Daily Devotion for Monday 8th April 2024

Monday 8th April 2024  Marc Chagall White Crucifixion
2024 © Photo Scala, Florence The Art Institute of Chicago / Art Resource NY / Scala, Florence

White Crucifixion is the first in Marc Chagall’s series of compositions that feature Jesus as a Jewish martyr and dramatically call attention to the persecution and suffering of Jews in 1930s Germany at the hands of the Nazis.  The work is startling as the crucifixion, often seen by the Jewish people as a symbol of oppression, is instead being used to represent their suffering.  Chagall stressed Jesus’ religious identity by depicting him and the biblical figures above him in traditional Jewish garments. The surrounding images show the devastation of pogroms, violent attacks against Jewish communities often organised or sanctioned by local governments. Combining the Crucifixion with contemporary events, Chagall’s painting links the martyred Jesus with the Jewish people being persecuted across Europe and implicitly compares the Nazis with Jesus’s tormentors.

Reading  Isaiah 52: 13 – 15

See, my servant shall prosper;
    he shall be exalted and lifted up,
    and shall be very high.
Just as there were many who were astonished at him
    —so marred was his appearance, beyond human semblance,
    and his form beyond that of mortals—
so he shall startle many nations;
    kings shall shut their mouths because of him;
for that which had not been told them they shall see,
    and that which they had not heard they shall contemplate.


Christians are surprised when they realise Jewish people don’t read Jesus into Isaiah’s Suffering Servant poems.  Jewish commentators have seen the Suffering Servant as Isaiah himself, Jeremiah, the Messiah who is yet to come, or as a representation of the Jewish people.  

We are similarly surprised when we look at Marc Chagall’s White Crucifixion.  Chagall was raised as an Orthodox Jew, knew his Bible, and chose to portray Jesus as one persecuted Jew amongst many.  Jesus’ modesty is preserved with a tallilth – a Jewish prayer shawl;  a menorah is placed at his feet, a head cloth, not a crown of thorns, on his head. Biblical figures weep instead of angels and, instead of disciples watching on helplessly,  Chagall surrounds the Cross with images of pogrom and persecution.  Painting this in the aftermath of the German State’s wrecking of Jewish businesses in 1938, Chagall was all too well aware of the power of hatred – the hatred that sent Jesus to the Cross and millions of Jews to the gas chambers.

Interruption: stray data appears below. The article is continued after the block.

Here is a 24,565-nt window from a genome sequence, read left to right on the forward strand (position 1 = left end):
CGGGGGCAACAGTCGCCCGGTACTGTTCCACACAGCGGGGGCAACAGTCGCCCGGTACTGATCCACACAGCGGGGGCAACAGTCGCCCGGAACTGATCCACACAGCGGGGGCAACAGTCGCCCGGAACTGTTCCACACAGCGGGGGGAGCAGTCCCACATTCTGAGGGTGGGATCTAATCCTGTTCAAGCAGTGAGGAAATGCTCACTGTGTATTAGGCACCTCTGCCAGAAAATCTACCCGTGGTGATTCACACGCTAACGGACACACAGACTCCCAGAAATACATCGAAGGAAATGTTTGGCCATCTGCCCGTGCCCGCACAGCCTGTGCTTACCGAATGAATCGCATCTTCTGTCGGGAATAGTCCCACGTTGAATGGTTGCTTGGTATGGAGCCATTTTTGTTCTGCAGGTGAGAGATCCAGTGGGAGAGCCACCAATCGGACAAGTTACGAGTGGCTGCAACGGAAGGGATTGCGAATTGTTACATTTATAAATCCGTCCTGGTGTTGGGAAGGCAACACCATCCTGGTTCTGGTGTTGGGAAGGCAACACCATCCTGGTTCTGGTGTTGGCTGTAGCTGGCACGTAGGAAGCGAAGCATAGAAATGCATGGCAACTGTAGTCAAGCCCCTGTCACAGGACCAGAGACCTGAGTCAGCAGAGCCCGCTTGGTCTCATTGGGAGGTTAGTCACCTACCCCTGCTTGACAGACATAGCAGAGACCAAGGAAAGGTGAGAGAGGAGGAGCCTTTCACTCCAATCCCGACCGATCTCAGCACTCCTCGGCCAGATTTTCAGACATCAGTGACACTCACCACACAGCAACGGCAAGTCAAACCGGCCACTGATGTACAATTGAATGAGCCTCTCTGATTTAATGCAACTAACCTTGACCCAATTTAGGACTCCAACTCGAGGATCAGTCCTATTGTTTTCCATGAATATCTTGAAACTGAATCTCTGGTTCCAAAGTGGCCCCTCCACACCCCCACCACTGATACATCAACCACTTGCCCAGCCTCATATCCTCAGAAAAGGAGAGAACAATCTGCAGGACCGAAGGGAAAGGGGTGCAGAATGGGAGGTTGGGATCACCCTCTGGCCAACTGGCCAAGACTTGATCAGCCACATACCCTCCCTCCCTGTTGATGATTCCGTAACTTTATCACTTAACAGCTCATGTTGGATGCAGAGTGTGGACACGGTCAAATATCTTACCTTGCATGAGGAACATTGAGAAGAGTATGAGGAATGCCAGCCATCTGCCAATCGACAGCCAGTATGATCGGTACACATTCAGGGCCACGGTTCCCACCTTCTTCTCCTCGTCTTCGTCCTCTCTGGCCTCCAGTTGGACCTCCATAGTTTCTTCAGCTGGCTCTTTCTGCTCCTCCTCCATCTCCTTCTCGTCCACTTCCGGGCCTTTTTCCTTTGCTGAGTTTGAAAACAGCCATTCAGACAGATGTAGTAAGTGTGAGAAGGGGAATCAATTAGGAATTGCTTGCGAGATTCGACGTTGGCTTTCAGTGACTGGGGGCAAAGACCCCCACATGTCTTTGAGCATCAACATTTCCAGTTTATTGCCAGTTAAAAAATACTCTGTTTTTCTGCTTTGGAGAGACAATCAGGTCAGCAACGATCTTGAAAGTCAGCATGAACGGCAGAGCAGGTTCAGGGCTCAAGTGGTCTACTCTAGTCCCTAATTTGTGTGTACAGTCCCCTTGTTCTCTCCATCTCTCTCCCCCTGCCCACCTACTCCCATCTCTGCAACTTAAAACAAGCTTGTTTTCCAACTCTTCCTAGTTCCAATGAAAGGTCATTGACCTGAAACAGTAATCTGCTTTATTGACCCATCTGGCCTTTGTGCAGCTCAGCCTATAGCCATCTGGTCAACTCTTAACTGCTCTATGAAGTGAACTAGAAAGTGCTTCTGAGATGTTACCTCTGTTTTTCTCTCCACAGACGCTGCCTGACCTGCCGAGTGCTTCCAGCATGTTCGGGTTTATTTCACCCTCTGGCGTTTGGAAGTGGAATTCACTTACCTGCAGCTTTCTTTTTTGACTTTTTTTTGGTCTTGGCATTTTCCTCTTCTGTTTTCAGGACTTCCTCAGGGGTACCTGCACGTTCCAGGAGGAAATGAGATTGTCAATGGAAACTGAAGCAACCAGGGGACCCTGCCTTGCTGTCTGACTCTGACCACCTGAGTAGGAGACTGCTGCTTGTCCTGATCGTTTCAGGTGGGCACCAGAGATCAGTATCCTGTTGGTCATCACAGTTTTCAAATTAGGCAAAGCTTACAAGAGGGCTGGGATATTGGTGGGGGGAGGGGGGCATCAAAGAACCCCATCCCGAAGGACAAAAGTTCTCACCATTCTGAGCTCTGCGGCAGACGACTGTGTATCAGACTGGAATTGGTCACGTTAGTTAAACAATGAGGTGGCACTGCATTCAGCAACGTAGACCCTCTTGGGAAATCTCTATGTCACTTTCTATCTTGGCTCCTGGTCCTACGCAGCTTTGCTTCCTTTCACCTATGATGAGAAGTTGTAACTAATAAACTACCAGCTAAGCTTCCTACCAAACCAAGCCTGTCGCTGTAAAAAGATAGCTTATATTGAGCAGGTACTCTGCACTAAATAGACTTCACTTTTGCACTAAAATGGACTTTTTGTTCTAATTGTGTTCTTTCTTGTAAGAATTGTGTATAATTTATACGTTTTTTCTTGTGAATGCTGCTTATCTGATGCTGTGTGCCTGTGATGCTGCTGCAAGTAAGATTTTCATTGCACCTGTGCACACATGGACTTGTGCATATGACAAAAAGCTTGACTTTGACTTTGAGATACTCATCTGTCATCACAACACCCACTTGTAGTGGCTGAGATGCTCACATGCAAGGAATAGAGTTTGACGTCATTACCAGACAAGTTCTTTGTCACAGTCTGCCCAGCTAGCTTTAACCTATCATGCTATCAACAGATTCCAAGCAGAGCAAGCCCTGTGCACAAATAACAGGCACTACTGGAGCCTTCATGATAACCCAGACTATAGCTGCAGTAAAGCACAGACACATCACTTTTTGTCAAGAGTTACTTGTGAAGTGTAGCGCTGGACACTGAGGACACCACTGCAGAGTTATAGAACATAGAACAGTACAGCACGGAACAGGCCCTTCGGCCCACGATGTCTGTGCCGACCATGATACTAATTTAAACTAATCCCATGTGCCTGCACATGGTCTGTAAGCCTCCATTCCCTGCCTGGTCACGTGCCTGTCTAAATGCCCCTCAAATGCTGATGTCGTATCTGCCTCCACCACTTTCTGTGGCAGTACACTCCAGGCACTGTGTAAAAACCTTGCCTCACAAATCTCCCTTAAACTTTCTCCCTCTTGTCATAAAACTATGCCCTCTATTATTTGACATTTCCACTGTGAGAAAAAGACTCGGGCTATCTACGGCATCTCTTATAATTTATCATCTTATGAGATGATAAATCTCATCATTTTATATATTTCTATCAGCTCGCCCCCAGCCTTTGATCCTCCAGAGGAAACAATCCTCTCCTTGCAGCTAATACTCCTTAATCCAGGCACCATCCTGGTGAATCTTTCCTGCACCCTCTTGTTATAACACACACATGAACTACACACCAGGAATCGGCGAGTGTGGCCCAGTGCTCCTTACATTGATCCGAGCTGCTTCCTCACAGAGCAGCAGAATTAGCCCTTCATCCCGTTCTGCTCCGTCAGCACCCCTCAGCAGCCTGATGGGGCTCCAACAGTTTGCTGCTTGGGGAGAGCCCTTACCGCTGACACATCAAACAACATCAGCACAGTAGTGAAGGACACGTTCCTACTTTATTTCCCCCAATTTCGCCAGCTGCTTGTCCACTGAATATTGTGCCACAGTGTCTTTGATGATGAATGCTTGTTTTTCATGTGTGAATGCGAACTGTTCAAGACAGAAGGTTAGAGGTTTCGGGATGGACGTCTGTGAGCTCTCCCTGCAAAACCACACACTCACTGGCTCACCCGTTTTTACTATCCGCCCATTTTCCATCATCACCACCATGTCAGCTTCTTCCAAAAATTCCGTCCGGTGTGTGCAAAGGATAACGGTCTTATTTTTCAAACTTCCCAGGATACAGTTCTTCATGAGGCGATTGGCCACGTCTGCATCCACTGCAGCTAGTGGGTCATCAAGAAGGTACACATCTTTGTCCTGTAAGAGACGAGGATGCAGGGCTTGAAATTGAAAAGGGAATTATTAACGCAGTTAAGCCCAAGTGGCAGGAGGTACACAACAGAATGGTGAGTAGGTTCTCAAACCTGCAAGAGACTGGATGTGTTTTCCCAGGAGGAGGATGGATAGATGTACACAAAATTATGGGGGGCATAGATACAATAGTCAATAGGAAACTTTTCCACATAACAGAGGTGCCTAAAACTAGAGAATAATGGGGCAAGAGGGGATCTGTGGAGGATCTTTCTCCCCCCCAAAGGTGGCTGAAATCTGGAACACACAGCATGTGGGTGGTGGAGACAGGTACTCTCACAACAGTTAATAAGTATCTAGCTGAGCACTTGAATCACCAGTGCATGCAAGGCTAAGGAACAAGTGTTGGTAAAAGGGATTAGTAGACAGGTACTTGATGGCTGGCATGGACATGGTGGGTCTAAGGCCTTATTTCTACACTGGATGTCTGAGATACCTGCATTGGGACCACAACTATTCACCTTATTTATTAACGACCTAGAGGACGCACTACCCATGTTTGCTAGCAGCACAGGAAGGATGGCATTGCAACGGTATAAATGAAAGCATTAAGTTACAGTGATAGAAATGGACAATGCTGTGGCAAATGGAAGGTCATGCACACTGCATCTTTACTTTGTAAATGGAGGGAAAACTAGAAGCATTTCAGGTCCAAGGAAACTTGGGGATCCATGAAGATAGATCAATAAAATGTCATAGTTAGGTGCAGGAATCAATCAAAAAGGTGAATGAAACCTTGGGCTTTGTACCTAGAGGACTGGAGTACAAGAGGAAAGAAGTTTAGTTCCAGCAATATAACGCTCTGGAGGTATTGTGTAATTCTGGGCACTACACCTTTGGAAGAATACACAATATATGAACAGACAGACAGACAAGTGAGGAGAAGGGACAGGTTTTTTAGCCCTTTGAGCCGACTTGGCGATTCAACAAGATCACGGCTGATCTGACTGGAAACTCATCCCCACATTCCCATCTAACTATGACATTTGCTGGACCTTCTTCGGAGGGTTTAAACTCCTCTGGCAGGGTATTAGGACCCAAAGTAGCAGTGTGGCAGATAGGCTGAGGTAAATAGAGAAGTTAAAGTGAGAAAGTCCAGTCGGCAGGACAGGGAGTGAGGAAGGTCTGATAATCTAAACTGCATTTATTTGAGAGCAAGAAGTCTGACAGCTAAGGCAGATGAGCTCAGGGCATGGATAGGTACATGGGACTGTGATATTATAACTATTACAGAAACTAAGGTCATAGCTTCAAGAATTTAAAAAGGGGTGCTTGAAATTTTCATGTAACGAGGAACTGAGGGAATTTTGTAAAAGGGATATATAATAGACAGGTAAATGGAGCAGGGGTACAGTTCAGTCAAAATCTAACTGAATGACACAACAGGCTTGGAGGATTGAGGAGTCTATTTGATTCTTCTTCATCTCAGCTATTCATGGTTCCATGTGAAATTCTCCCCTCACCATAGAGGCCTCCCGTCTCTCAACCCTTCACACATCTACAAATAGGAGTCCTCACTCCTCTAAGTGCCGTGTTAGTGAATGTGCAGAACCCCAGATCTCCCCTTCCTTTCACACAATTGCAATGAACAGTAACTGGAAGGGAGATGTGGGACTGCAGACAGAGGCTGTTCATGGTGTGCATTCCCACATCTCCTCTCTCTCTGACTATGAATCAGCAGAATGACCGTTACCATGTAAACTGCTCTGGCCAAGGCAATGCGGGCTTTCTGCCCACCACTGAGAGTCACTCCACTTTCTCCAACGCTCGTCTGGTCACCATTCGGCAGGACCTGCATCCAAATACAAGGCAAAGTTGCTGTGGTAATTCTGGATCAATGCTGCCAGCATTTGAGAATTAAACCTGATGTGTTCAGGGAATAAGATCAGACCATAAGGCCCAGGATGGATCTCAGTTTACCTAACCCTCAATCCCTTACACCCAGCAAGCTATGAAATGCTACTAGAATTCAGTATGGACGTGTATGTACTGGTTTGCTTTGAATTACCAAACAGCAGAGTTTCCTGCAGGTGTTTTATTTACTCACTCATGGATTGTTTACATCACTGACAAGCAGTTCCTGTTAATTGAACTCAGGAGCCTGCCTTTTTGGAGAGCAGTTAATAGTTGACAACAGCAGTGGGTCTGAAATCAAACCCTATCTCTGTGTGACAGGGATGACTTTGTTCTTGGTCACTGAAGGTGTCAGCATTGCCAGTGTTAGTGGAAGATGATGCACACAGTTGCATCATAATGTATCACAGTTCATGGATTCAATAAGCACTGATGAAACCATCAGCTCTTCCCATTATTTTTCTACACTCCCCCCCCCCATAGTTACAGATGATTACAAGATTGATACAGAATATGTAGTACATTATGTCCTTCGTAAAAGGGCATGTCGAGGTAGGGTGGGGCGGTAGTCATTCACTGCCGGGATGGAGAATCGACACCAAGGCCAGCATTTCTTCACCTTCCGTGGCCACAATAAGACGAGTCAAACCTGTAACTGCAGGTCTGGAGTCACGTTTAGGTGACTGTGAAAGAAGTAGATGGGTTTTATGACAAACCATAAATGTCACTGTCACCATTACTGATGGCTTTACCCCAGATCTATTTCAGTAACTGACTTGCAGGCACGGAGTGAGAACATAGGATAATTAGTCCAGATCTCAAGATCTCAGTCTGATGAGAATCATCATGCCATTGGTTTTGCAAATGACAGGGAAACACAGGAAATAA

Here the Cross is seen as what it was – an instrument of torture and oppression designed to instil fear and compliance into subjugated people.  A punishment too cruel and agonising to use on Roman citizens, a method designed to prolong the agony of death, and to ensure the conquered didn’t rise up.  What we are accustomed to see as a symbol of victory (or to ignore in favour of an empty Cross) is, in fact, a symbol of imperial violence.  

I was once asked what is beautiful about the Cross and struggled to answer seeing it only as a symbol of hatred, degradation, torture, and oppression.  Yet I’m drawn to crucifixes and images of crucifixion as they remind me of what the powers that seek to rule this world will do to those who oppose them.  Beauty and victory are found in the empty tomb; the Cross reminds us of battles still to be won even if the final victory is assured.


Lord by your Cross
and Resurrection 
You have set us free.
Help us to free others.


Today’s writer

The Rev’d Andy Braunston is the URC’s Minister for Digital Worship and member of the Peedie Kirk in Orkney.


New Revised Standard Version Bible: Anglicized Edition, copyright © 1989, 1995 National Council of the Churches of Christ in the United States of America. Used by permission. All rights reserved worldwide.

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